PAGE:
I will try a different make, lower wattage red LED bulb, with and without a standard red safelight filter, some time this month.
     
  17. baachitraka

    baachitraka Subscriber

    Messages:
    2,235
    Joined:
    Apr 6, 2011
    Location:
    Bremen, Germany.
    Shooter:
    Multi Format
    I use the same(tail-light) which have four LEDs that take 2xAAA.
     
  18. mgb74

    mgb74 Subscriber

    Messages:
    2,911
    Joined:
    Jan 24, 2005
    Location:
    Minneapolis,
    Shooter:
    Multi Format
    I have to wonder if the "out of spec" wavelength described by Ken may be due to sample-to-sample variations as opposed to design specs.

    Good to know about the Roscoe gel for the Thomas Duplex. One sheet will easily do both filters.
     
  19. polyglot

    polyglot Member

    Messages:
    3,472
    Joined:
    Jun 12, 2009
    Location:
    South Austra
    Shooter:
    Medium Format
    No, LED wavelengths are a function of the chemistry used; you get one wavelength for each electron bandgap in the semiconductors used. You can get variations in relative intensity of the different wavelengths between batches due to varying mixtures of dopants, but the presence or lack of a particular wavelength is all down to the chosen dopants.

    Different brands will have different selections of wavelengths (chosen from a handful of basic chemical options); if one LED from a brand has a bunch of parasitic emissions then all of them will. Likewise for a monochrome LED, all the LEDs of that design will be monochrome.

    White LEDs are an exception as they are based on a phosphor excited by an UV LED, so they have a weirder spectrum that's much more subject to tweaking and variation.
     
  20. Lukas_87

    Lukas_87 Member

    Messages:
    114
    Joined:
    Jan 15, 2008
    Location:
    Prague, Czec
    Shooter:
    35mm
    The most effective contemporary white LEDs are actually based on blue InGaN (indium gallium nitride) LEDs (usually epitaxial layer on top of the SiC substrate), rather than UV LEDs. but that's bit irrelevant to the topic, sorry...
     
    Last edited by a moderator: Jul 6, 2012
  21. michael_r

    michael_r Subscriber

    Messages:
    6,449
    Joined:
    Feb 2, 2010
    Location:
    Montreal, Canada
    Shooter:
    Multi Format
    I'm an overkill guy. I built a safelight using both red and white LEDs from superbrightleds which are then filtered through Kodak safelight filters. :laugh: For an extra few dollars I also put a dimmer on it (pulse width modulation dimmer from superbrightleds). I've tested safe times with my Ilford paper out to 45 minutes for fun. No fogging. Didn't bother testing longer. I get very long safe times for Ortho films too, which is very handy for making masks.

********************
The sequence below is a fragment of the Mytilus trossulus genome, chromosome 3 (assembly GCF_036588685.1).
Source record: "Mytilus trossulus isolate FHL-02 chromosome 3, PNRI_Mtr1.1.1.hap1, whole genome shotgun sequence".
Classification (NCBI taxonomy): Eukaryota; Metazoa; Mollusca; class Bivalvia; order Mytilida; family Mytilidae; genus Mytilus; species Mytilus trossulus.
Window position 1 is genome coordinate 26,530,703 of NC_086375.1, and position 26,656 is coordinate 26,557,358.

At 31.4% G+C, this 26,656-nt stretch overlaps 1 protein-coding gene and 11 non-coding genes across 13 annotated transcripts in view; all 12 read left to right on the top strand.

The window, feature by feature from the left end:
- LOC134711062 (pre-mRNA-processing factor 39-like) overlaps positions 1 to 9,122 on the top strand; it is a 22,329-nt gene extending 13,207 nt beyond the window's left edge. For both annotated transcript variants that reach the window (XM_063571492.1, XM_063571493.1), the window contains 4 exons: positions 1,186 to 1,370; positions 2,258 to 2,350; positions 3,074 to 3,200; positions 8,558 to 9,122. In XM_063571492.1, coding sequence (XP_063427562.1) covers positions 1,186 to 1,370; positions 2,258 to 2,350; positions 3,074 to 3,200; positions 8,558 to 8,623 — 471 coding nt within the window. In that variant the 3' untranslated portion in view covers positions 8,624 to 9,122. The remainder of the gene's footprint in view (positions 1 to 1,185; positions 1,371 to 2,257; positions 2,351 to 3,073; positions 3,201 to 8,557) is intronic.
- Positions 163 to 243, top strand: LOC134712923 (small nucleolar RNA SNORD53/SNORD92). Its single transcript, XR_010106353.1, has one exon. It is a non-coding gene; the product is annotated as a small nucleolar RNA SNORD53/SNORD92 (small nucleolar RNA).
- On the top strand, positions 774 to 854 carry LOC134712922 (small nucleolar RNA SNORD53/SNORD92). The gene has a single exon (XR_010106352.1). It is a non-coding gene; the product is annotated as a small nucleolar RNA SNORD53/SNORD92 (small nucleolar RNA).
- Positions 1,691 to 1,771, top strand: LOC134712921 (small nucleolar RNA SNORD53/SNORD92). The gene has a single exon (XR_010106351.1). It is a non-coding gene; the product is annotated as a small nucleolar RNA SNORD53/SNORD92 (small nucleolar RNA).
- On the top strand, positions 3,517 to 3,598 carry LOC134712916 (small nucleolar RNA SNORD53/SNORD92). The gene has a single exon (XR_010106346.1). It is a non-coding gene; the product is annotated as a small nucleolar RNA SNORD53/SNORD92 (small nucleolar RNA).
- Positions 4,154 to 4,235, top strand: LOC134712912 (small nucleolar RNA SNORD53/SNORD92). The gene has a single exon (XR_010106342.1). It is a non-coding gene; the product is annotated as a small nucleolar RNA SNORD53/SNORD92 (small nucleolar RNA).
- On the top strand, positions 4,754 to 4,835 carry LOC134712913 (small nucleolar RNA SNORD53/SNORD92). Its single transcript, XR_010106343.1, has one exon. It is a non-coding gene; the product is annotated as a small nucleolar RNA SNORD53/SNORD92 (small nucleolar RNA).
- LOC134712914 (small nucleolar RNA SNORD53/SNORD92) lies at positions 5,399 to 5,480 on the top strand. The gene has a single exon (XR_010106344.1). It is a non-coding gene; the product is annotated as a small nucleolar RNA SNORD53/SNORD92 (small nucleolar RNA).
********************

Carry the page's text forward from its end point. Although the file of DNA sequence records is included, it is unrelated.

22. laser

    laser Advertiser Advertiser

    Messages:
    576
    Joined:
    Jun 16, 2005
    Shooter:
    4x5 Format
    A better safelight filter test

    LED's are wonderful safelights. Simply exposing the paper to the LED radiation for a period of time is not a sufficient test. If you want to be sure the safelight isn't going to degrade your prints you need to conduct a test with paper that you have pre-exposed. By pre-exposing the paper the safelight exposure is on the lower portion of straight-line portion of the D LogE curve ( i.e. Zone III) . In practice fogging increases in these densities BEFORE it increases the true D min.


    Thius is described in:

    http://www.kodak.com/global/en/consumer/products/techInfo/k4/k4TestSafelite.shtml



    Bob Shanebrook
    makingKODAKfilm.com
     
  23. michael_r

    michael_r Subscriber

    Messages:
    6,449
    Joined:
    Feb 2, 2010
    Location:
    Montreal, Canada
    Shooter:
    Multi Format
    Correct. A proper safelight test is important.
     
  24. clayne

    clayne Member

    Messages:
    2,837
    Joined:
    Sep 4, 2008
    Location:
    San Francisc
    Shooter:
    Multi Format
    Well here's what I can tell you. The red led bulbs from superbrightleds have no fogging issues with any paper I use (ilford, emaks, adox, foma, slavich). If they do I haven't noticed it.
     
  25. E76

    E76 Member

    Messages:
    374
    Joined:
    Mar 20, 2008
    Location:
    Rochester, N
    Shooter:
    Instant Films
    In addition to fog you might always want to check and make sure you don't have any changes in gradation if you're using VC paper. As I recently learned an unsafe safelight will change the grade before it causes any visible fog!
     
  26. john_s

    john_s Member

    Messages:
    1,100
    Joined:
    Nov 19, 2002
    Location:
    Melbourne, A
    Shooter:
    Medium Format
    I read somewhere, and I'm sorry I don't remember where, that the wavelength spread of a "monochrome" LED is narrower at lower currents. I'm not able to test it. I have resorted to very red LEDs which I can use at quite a high level without fogging or other effects. I have made several safelights that were not very safe (less extreme red, and also orange).

    I have made a hand-held light with amber LEDs which I use for brief amounts of time when I want better judgement of density, such as preliminary test strips.